"Dave needed to be away from us, and we needed to be away from him," says King now. "He's played with some musicians, not just dumb-ass thrash guitar players. That only makes us better when we apply thrash, and he applies his drums to what we're doing. He's had 12 years of different schooling that he may never have gotten. When he came back, we were all grown up now, and nobody had problems or issues. It was cool."
The process of making Slayer records hadn't changed much in Lombardo's absence. "We're trying to capture our live sound, and I play fucking loud," says King, whose favourite subjects remain bleak themes of insanity, death and "religion-bashing, making people think for themselves." A prime example was 2001's God Hates Us All, a title King now has tattooed in huge Gothic letters along his left arm.
Rush-hour traffic is enough to fuel the rage. "All I need is a day in public and I'm tired of people," King says of his typical lyric-writing inspirations. "People need a lot guidance, and there's not a lot of guidance out there, so there's a lot of situations that are very maddening to me."
At home between tours and recording sessions, King spends his free hours watching football, raising Carpet Python snakes and checking out new metal bands. He's a fan of Marilyn Manson and expects to share a few glasses on absinthe on the road with the shock-rocker this summer, as both acts induct another generation of fresh new metal fans.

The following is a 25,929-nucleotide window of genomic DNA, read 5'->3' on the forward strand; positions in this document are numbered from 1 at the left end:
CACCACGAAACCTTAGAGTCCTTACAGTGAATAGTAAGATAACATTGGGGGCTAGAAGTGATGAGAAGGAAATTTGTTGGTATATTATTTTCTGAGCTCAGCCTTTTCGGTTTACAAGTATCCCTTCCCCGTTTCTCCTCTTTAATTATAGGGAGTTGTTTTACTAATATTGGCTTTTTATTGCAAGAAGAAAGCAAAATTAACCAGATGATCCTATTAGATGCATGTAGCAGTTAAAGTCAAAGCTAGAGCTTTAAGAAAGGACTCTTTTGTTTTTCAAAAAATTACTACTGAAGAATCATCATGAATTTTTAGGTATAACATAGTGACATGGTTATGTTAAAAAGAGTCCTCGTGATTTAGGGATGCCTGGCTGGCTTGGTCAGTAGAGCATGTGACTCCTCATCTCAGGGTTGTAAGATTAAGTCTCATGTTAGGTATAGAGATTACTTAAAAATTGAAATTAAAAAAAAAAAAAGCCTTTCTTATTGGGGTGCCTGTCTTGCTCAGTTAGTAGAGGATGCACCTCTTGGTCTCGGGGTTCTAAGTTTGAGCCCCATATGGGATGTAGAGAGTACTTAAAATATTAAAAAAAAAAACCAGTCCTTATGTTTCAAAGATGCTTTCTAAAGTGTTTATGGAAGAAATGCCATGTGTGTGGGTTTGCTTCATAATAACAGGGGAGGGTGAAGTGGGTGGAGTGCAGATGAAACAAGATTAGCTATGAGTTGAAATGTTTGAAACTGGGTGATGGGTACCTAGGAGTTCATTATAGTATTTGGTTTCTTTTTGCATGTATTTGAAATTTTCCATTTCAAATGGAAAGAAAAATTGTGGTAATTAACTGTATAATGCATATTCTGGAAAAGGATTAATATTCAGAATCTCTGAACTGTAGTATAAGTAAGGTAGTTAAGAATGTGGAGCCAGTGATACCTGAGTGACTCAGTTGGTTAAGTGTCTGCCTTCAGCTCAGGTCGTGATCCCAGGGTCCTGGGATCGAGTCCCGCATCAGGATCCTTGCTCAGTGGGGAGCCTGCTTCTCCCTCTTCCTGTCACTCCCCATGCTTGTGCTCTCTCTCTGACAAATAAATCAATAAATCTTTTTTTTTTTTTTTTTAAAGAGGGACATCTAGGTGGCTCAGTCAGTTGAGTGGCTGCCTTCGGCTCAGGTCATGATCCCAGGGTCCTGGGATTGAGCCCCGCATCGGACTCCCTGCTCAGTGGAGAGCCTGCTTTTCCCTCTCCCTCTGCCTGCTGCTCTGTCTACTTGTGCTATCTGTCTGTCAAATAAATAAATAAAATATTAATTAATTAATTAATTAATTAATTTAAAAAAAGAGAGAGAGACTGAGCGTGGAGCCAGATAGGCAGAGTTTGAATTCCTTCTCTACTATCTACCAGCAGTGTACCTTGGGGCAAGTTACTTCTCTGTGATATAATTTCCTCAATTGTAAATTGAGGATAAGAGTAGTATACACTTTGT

"In the last 10 years, we've had girls in the pit, throwin' with dudes and holding their own every step in the way," says King. "It used to be girls were girls, and they might show up with their boyfriends. Now girls are fuckin' into it. And they let you know."
Heavy metal parents also bring the kids. "You'd be surprised how many fucking diapers I've signed," says King.
Singer Tom Araya credits Slayer's longevity to a core mission based not just on speed but on a persona that's darker and heavier than the rest, despite such signs of mainstream acceptance as Grammy nominations and awards. "I credit that to kids discovering Slayer in junior high school," says Araya, at the studio in a black corduroy hoodie, strands of gray in his goatee. "Or the friend hanging out with his buddy who's listening to something he thinks is heavy. And he goes, 'Ha! Heavy?' It's like the Twilight Zone movie: You want to hear something really heavy? Listen to this."
Outside the door of the Slayer sessions is a sign, lifted from some local club: "Absolutely no ins or outs — two drink minimum." Earlier, Araya was wailing and raging some vocal melody ideas for one of guitarist Jeff Hanneman's tunes, but right now the focus is building up King's 2:51 minutes of thrash and burn.
The speed of the tune is almost too much in places, and King rips through a few takes before he's satisfied. But he gets there quickly enough, finishing initial overdubs for three songs in just one session. He then hands the camouflage guitar to his tech, whose eyes grow wider as he says, probably not for the first time, "The strings are hot!"